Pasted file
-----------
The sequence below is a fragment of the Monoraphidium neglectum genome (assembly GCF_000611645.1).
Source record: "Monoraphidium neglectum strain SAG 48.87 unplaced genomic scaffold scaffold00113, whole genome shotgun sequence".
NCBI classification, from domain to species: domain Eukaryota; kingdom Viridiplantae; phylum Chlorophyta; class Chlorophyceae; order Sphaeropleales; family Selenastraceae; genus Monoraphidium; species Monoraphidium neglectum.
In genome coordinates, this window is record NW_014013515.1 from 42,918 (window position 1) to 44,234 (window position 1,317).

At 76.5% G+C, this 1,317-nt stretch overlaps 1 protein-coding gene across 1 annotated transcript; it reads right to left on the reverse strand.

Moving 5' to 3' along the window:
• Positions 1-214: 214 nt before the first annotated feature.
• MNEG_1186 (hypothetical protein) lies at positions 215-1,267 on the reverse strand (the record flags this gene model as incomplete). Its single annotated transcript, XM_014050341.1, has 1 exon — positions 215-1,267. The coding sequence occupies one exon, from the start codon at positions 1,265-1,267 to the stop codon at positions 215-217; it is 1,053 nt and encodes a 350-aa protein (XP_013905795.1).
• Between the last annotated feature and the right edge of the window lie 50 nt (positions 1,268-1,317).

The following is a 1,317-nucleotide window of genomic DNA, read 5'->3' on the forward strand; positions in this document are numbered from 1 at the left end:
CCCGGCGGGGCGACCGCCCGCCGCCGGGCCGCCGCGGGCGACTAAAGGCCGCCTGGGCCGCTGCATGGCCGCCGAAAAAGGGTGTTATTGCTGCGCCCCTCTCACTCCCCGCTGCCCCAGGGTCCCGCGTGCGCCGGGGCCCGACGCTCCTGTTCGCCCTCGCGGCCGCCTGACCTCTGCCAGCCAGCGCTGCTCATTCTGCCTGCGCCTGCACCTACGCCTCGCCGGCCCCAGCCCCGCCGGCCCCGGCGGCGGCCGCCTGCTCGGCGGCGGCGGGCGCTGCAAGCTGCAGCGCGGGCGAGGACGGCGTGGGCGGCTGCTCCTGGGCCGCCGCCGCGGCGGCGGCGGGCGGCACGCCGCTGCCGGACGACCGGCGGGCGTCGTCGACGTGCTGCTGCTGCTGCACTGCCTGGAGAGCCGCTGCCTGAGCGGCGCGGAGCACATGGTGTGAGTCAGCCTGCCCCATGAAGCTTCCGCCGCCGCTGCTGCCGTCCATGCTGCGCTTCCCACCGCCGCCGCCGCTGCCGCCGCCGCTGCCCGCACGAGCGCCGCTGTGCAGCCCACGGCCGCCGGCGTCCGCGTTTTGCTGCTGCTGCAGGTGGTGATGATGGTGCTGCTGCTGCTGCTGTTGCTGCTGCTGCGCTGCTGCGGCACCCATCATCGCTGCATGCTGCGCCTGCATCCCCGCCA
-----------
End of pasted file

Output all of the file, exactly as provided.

The sequence below is a fragment of the Monoraphidium neglectum genome (assembly GCF_000611645.1).
Source record: "Monoraphidium neglectum strain SAG 48.87 unplaced genomic scaffold scaffold00113, whole genome shotgun sequence".
NCBI classification, from domain to species: domain Eukaryota; kingdom Viridiplantae; phylum Chlorophyta; class Chlorophyceae; order Sphaeropleales; family Selenastraceae; genus Monoraphidium; species Monoraphidium neglectum.
In genome coordinates, this window is record NW_014013515.1 from 42,918 (window position 1) to 44,234 (window position 1,317).

At 76.5% G+C, this 1,317-nt stretch overlaps 1 protein-coding gene across 1 annotated transcript; it reads right to left on the reverse strand.

Moving 5' to 3' along the window:
• Positions 1-214: 214 nt before the first annotated feature.
• MNEG_1186 (hypothetical protein) lies at positions 215-1,267 on the reverse strand (the record flags this gene model as incomplete). Its single annotated transcript, XM_014050341.1, has 1 exon — positions 215-1,267. The coding sequence occupies one exon, from the start codon at positions 1,265-1,267 to the stop codon at positions 215-217; it is 1,053 nt and encodes a 350-aa protein (XP_013905795.1).
• Between the last annotated feature and the right edge of the window lie 50 nt (positions 1,268-1,317).

The following is a 1,317-nucleotide window of genomic DNA, read 5'->3' on the forward strand; positions in this document are numbered from 1 at the left end:
CCCGGCGGGGCGACCGCCCGCCGCCGGGCCGCCGCGGGCGACTAAAGGCCGCCTGGGCCGCTGCATGGCCGCCGAAAAAGGGTGTTATTGCTGCGCCCCTCTCACTCCCCGCTGCCCCAGGGTCCCGCGTGCGCCGGGGCCCGACGCTCCTGTTCGCCCTCGCGGCCGCCTGACCTCTGCCAGCCAGCGCTGCTCATTCTGCCTGCGCCTGCACCTACGCCTCGCCGGCCCCAGCCCCGCCGGCCCCGGCGGCGGCCGCCTGCTCGGCGGCGGCGGGCGCTGCAAGCTGCAGCGCGGGCGAGGACGGCGTGGGCGGCTGCTCCTGGGCCGCCGCCGCGGCGGCGGCGGGCGGCACGCCGCTGCCGGACGACCGGCGGGCGTCGTCGACGTGCTGCTGCTGCTGCACTGCCTGGAGAGCCGCTGCCTGAGCGGCGCGGAGCACATGGTGTGAGTCAGCCTGCCCCATGAAGCTTCCGCCGCCGCTGCTGCCGTCCATGCTGCGCTTCCCACCGCCGCCGCCGCTGCCGCCGCCGCTGCCCGCACGAGCGCCGCTGTGCAGCCCACGGCCGCCGGCGTCCGCGTTTTGCTGCTGCTGCAGGTGGTGATGATGGTGCTGCTGCTGCTGCTGTTGCTGCTGCTGCGCTGCTGCGGCACCCATCATCGCTGCATGCTGCGCCTGCATCCCCGCCA